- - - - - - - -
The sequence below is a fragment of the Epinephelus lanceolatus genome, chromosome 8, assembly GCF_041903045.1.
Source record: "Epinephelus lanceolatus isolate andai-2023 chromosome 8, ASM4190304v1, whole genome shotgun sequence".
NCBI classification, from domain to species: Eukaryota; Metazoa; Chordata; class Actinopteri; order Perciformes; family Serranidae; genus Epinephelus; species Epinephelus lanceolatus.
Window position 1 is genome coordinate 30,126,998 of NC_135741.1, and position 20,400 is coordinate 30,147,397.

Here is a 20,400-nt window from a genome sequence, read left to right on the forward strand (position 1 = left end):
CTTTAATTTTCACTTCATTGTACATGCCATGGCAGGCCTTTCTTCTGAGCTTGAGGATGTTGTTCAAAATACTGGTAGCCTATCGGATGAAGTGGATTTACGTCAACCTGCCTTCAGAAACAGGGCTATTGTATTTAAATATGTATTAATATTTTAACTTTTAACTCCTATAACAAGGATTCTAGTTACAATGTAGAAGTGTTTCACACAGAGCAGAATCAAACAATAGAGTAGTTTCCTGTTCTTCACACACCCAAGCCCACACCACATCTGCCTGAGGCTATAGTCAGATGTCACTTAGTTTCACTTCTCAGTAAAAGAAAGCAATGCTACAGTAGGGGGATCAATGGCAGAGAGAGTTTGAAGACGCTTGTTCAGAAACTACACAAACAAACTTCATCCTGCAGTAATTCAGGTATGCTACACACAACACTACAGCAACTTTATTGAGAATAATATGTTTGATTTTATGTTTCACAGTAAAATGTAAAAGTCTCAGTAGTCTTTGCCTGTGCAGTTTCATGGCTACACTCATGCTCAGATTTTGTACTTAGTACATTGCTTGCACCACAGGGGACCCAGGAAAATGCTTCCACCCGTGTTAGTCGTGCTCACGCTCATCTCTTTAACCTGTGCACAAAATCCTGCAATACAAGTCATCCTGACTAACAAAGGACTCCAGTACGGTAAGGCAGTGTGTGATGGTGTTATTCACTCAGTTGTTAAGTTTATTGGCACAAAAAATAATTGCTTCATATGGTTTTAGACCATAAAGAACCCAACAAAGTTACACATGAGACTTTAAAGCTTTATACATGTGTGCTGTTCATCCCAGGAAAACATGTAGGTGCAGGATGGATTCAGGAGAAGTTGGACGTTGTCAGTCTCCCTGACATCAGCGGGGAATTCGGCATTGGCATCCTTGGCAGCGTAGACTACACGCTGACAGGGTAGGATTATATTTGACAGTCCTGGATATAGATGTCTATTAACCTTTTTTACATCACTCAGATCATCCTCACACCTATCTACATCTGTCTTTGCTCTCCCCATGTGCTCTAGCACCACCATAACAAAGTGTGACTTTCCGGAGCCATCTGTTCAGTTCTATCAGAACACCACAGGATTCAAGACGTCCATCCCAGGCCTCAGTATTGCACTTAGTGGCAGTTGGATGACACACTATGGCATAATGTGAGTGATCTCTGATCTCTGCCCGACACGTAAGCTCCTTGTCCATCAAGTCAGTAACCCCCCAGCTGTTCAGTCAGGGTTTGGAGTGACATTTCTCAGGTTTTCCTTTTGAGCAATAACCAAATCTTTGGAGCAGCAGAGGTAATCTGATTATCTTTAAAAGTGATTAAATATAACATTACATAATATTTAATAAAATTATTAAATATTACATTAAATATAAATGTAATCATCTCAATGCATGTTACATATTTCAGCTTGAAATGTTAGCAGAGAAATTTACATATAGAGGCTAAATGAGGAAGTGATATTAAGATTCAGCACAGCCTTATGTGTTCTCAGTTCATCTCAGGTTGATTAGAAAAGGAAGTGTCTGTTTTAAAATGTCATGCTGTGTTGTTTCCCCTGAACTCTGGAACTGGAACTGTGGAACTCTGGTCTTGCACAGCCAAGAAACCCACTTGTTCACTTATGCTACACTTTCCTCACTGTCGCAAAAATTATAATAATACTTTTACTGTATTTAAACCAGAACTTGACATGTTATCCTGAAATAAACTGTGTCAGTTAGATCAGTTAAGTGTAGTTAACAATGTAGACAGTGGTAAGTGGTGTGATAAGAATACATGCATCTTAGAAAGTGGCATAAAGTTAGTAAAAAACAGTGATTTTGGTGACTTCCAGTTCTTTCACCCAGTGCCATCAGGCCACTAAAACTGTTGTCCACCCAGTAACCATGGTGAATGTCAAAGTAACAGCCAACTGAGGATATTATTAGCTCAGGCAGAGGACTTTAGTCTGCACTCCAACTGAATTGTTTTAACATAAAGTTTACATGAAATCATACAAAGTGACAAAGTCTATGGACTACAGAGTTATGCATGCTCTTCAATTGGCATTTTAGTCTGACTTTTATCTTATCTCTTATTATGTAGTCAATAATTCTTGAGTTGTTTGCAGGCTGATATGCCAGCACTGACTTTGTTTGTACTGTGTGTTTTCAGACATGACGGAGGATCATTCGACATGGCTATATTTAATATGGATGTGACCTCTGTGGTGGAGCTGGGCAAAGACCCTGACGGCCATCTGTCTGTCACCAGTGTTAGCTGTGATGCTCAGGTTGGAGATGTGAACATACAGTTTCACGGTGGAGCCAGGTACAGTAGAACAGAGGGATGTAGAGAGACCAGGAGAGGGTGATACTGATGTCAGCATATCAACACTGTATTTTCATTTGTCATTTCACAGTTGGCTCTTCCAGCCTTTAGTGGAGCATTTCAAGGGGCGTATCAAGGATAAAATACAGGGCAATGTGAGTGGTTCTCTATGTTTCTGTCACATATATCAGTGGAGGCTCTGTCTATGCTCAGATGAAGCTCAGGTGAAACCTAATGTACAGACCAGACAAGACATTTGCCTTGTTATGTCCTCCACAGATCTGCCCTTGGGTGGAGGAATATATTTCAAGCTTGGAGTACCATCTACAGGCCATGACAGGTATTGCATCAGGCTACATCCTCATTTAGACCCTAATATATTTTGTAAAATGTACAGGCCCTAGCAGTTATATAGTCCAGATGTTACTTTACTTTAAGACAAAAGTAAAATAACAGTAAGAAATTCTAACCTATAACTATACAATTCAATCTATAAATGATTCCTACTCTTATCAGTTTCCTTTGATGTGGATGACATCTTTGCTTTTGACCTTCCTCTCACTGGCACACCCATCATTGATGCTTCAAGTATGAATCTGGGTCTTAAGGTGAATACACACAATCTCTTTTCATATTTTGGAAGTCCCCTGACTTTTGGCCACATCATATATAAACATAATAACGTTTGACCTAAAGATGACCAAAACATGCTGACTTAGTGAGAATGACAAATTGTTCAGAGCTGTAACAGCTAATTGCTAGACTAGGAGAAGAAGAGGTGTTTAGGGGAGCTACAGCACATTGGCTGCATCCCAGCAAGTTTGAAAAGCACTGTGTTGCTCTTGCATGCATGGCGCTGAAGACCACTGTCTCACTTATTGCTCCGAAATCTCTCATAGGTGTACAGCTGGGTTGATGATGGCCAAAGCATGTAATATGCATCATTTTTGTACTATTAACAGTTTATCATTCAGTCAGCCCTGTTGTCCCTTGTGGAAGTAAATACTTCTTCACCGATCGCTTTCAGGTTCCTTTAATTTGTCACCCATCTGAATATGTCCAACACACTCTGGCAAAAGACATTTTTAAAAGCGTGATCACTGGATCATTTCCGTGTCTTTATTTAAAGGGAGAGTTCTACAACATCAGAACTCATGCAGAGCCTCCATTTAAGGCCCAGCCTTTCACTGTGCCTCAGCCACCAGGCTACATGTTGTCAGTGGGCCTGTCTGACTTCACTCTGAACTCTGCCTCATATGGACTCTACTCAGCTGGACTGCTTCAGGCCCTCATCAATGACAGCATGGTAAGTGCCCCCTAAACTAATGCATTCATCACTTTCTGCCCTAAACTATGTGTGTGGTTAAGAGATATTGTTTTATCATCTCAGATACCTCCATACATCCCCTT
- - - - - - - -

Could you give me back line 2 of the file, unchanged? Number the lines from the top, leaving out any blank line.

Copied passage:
Source record: "Epinephelus lanceolatus isolate andai-2023 chromosome 8, ASM4190304v1, whole genome shotgun sequence".